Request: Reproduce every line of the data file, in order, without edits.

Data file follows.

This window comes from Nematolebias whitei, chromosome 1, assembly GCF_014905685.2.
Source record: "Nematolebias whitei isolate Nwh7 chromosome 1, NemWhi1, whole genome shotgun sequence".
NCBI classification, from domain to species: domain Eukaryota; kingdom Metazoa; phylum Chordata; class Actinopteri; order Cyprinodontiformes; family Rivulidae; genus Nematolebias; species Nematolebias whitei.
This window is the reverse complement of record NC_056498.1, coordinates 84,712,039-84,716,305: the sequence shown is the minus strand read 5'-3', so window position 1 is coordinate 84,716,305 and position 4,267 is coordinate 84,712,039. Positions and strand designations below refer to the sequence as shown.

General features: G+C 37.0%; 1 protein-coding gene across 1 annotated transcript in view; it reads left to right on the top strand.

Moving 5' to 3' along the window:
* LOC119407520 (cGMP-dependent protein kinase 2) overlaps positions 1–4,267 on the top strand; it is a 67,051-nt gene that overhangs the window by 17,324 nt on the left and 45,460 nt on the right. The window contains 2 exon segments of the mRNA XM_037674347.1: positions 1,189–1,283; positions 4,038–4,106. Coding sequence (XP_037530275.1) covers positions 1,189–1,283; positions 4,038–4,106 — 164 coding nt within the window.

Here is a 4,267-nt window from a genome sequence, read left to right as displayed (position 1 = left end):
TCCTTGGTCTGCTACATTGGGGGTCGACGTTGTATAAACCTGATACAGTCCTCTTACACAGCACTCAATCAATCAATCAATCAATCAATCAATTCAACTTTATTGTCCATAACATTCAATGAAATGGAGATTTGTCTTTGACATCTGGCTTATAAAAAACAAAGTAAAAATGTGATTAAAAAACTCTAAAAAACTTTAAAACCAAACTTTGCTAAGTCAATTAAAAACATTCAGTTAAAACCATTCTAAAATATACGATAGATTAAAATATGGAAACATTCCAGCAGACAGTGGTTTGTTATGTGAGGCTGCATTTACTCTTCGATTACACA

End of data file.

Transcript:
This window comes from Nematolebias whitei, chromosome 1, assembly GCF_014905685.2.
Source record: "Nematolebias whitei isolate Nwh7 chromosome 1, NemWhi1, whole genome shotgun sequence".
NCBI classification, from domain to species: domain Eukaryota; kingdom Metazoa; phylum Chordata; class Actinopteri; order Cyprinodontiformes; family Rivulidae; genus Nematolebias; species Nematolebias whitei.
This window is the reverse complement of record NC_056498.1, coordinates 84,712,039-84,716,305: the sequence shown is the minus strand read 5'-3', so window position 1 is coordinate 84,716,305 and position 4,267 is coordinate 84,712,039. Positions and strand designations below refer to the sequence as shown.

General features: G+C 37.0%; 1 protein-coding gene across 1 annotated transcript in view; it reads left to right on the top strand.

Moving 5' to 3' along the window:
* LOC119407520 (cGMP-dependent protein kinase 2) overlaps positions 1–4,267 on the top strand; it is a 67,051-nt gene that overhangs the window by 17,324 nt on the left and 45,460 nt on the right. The window contains 2 exon segments of the mRNA XM_037674347.1: positions 1,189–1,283; positions 4,038–4,106. Coding sequence (XP_037530275.1) covers positions 1,189–1,283; positions 4,038–4,106 — 164 coding nt within the window.

Here is a 4,267-nt window from a genome sequence, read left to right as displayed (position 1 = left end):
TCCTTGGTCTGCTACATTGGGGGTCGACGTTGTATAAACCTGATACAGTCCTCTTACACAGCACTCAATCAATCAATCAATCAATCAATCAATTCAACTTTATTGTCCATAACATTCAATGAAATGGAGATTTGTCTTTGACATCTGGCTTATAAAAAACAAAGTAAAAATGTGATTAAAAAACTCTAAAAAACTTTAAAACCAAACTTTGCTAAGTCAATTAAAAACATTCAGTTAAAACCATTCTAAAATATACGATAGATTAAAATATGGAAACATTCCAGCAGACAGTGGTTTGTTATGTGAGGCTGCATTTACTCTTCGATTACACA